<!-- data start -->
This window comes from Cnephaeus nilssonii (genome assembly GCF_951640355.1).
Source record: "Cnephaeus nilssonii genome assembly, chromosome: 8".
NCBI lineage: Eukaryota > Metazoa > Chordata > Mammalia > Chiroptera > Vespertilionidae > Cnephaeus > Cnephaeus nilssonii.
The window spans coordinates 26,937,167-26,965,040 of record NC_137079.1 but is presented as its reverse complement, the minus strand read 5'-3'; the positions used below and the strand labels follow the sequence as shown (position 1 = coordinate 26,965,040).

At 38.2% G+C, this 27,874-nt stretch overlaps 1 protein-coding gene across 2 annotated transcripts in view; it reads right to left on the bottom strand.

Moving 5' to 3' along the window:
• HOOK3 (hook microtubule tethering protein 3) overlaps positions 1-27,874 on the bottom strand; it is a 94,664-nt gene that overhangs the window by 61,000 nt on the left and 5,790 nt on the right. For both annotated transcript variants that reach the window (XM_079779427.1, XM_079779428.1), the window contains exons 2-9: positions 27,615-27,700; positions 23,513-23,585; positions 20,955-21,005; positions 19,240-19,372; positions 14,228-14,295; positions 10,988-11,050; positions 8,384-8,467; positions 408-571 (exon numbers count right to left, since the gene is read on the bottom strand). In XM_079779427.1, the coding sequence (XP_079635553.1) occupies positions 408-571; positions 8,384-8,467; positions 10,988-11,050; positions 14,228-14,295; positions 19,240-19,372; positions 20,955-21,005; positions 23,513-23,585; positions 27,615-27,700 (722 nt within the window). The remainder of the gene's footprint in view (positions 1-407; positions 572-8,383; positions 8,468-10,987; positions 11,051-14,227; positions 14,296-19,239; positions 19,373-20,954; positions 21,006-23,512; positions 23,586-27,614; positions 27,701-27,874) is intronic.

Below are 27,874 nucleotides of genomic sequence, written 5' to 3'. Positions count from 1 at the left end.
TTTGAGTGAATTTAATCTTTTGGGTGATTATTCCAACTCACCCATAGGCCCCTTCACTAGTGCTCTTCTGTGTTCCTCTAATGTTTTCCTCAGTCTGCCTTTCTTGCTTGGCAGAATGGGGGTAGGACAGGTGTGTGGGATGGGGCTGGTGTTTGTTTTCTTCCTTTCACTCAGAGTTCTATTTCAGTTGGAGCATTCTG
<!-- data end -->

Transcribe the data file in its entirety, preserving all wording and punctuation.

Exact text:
This window comes from Cnephaeus nilssonii (genome assembly GCF_951640355.1).
Source record: "Cnephaeus nilssonii genome assembly, chromosome: 8".
NCBI lineage: Eukaryota > Metazoa > Chordata > Mammalia > Chiroptera > Vespertilionidae > Cnephaeus > Cnephaeus nilssonii.
The window spans coordinates 26,937,167-26,965,040 of record NC_137079.1 but is presented as its reverse complement, the minus strand read 5'-3'; the positions used below and the strand labels follow the sequence as shown (position 1 = coordinate 26,965,040).

At 38.2% G+C, this 27,874-nt stretch overlaps 1 protein-coding gene across 2 annotated transcripts in view; it reads right to left on the bottom strand.

Moving 5' to 3' along the window:
• HOOK3 (hook microtubule tethering protein 3) overlaps positions 1-27,874 on the bottom strand; it is a 94,664-nt gene that overhangs the window by 61,000 nt on the left and 5,790 nt on the right. For both annotated transcript variants that reach the window (XM_079779427.1, XM_079779428.1), the window contains exons 2-9: positions 27,615-27,700; positions 23,513-23,585; positions 20,955-21,005; positions 19,240-19,372; positions 14,228-14,295; positions 10,988-11,050; positions 8,384-8,467; positions 408-571 (exon numbers count right to left, since the gene is read on the bottom strand). In XM_079779427.1, the coding sequence (XP_079635553.1) occupies positions 408-571; positions 8,384-8,467; positions 10,988-11,050; positions 14,228-14,295; positions 19,240-19,372; positions 20,955-21,005; positions 23,513-23,585; positions 27,615-27,700 (722 nt within the window). The remainder of the gene's footprint in view (positions 1-407; positions 572-8,383; positions 8,468-10,987; positions 11,051-14,227; positions 14,296-19,239; positions 19,373-20,954; positions 21,006-23,512; positions 23,586-27,614; positions 27,701-27,874) is intronic.

Below are 27,874 nucleotides of genomic sequence, written 5' to 3'. Positions count from 1 at the left end.
TTTGAGTGAATTTAATCTTTTGGGTGATTATTCCAACTCACCCATAGGCCCCTTCACTAGTGCTCTTCTGTGTTCCTCTAATGTTTTCCTCAGTCTGCCTTTCTTGCTTGGCAGAATGGGGGTAGGACAGGTGTGTGGGATGGGGCTGGTGTTTGTTTTCTTCCTTTCACTCAGAGTTCTATTTCAGTTGGAGCATTCTG